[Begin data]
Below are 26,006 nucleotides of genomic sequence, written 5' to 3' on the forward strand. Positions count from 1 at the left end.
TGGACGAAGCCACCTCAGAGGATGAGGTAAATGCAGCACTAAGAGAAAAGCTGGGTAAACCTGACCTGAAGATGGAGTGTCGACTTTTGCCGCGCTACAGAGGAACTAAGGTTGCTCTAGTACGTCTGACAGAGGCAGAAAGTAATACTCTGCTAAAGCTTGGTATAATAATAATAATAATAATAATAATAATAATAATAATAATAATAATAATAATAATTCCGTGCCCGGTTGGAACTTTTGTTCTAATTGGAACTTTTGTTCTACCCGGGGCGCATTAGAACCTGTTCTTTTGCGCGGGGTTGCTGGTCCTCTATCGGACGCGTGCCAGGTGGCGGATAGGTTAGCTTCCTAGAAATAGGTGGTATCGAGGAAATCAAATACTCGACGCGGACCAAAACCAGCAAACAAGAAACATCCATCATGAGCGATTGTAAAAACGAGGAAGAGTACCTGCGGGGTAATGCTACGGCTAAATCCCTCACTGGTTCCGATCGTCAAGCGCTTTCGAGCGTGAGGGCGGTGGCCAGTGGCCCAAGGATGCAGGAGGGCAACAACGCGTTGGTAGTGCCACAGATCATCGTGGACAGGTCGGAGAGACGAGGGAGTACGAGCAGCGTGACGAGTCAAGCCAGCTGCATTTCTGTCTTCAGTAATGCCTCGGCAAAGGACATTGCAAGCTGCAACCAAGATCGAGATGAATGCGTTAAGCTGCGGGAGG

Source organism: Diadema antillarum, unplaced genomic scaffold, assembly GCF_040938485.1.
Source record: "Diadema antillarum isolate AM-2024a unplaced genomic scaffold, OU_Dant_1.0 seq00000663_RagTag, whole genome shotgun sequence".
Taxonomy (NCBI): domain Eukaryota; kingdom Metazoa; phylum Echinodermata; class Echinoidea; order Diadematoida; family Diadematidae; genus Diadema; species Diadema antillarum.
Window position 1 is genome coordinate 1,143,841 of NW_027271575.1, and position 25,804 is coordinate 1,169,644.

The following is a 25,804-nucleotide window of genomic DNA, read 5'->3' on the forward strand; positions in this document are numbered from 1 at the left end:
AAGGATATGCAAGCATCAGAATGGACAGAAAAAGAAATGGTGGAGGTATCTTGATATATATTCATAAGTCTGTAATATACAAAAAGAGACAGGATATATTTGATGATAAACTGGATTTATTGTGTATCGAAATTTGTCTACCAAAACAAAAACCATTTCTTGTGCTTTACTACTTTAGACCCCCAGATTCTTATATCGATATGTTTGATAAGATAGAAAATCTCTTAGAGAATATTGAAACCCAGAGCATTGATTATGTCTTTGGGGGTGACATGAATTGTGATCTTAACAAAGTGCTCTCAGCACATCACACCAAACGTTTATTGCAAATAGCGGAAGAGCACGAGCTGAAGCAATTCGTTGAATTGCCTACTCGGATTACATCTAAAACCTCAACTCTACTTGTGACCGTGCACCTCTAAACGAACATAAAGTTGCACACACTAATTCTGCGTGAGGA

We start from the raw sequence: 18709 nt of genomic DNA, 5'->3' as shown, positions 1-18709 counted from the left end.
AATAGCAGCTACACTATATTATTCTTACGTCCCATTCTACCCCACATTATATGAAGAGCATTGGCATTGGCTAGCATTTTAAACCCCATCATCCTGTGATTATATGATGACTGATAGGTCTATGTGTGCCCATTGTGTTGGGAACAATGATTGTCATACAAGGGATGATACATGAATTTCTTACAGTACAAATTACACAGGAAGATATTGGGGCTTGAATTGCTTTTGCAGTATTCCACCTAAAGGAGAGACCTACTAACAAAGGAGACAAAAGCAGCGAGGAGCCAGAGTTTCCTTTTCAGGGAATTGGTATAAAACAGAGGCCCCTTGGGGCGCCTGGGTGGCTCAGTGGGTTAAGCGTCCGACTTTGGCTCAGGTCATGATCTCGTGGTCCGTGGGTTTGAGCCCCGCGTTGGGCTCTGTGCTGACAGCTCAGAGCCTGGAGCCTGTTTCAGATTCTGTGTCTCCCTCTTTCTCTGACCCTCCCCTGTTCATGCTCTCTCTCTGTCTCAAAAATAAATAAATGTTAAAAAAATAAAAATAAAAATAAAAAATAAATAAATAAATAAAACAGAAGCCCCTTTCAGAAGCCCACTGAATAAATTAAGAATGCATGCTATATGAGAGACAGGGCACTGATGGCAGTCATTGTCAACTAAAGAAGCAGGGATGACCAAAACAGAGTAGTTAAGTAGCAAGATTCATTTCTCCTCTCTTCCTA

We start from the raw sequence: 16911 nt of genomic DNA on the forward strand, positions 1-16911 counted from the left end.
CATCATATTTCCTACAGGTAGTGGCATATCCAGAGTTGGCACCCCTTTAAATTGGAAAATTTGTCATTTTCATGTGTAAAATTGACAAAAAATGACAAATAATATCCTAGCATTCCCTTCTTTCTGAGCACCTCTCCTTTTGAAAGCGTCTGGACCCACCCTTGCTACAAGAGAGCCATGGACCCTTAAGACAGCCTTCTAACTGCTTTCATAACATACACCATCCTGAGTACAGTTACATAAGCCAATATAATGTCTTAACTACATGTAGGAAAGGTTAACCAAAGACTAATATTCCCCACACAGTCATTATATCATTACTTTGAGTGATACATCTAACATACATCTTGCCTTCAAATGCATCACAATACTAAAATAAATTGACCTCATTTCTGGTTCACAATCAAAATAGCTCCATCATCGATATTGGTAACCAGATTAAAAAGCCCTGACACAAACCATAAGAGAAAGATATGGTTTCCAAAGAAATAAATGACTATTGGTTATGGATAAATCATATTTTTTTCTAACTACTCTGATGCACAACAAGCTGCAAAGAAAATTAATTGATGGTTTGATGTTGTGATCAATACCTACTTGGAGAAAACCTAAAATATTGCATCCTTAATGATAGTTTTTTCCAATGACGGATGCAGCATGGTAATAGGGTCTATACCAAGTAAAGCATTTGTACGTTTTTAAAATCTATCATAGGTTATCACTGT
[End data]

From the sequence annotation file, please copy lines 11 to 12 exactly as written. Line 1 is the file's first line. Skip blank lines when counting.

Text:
We start from the raw sequence: 16911 nt of genomic DNA on the forward strand, positions 1-16911 counted from the left end.
CATCATATTTCCTACAGGTAGTGGCATATCCAGAGTTGGCACCCCTTTAAATTGGAAAATTTGTCATTTTCATGTGTAAAATTGACAAAAAATGACAAATAATATCCTAGCATTCCCTTCTTTCTGAGCACCTCTCCTTTTGAAAGCGTCTGGACCCACCCTTGCTACAAGAGAGCCATGGACCCTTAAGACAGCCTTCTAACTGCTTTCATAACATACACCATCCTGAGTACAGTTACATAAGCCAATATAATGTCTTAACTACATGTAGGAAAGGTTAACCAAAGACTAATATTCCCCACACAGTCATTATATCATTACTTTGAGTGATACATCTAACATACATCTTGCCTTCAAATGCATCACAATACTAAAATAAATTGACCTCATTTCTGGTTCACAATCAAAATAGCTCCATCATCGATATTGGTAACCAGATTAAAAAGCCCTGACACAAACCATAAGAGAAAGATATGGTTTCCAAAGAAATAAATGACTATTGGTTATGGATAAATCATATTTTTTTCTAACTACTCTGATGCACAACAAGCTGCAAAGAAAATTAATTGATGGTTTGATGTTGTGATCAATACCTACTTGGAGAAAACCTAAAATATTGCATCCTTAATGATAGTTTTTTCCAATGACGGATGCAGCATGGTAATAGGGTCTATACCAAGTAAAGCATTTGTACGTTTTTAAAATCTATCATAGGTTATCACTGT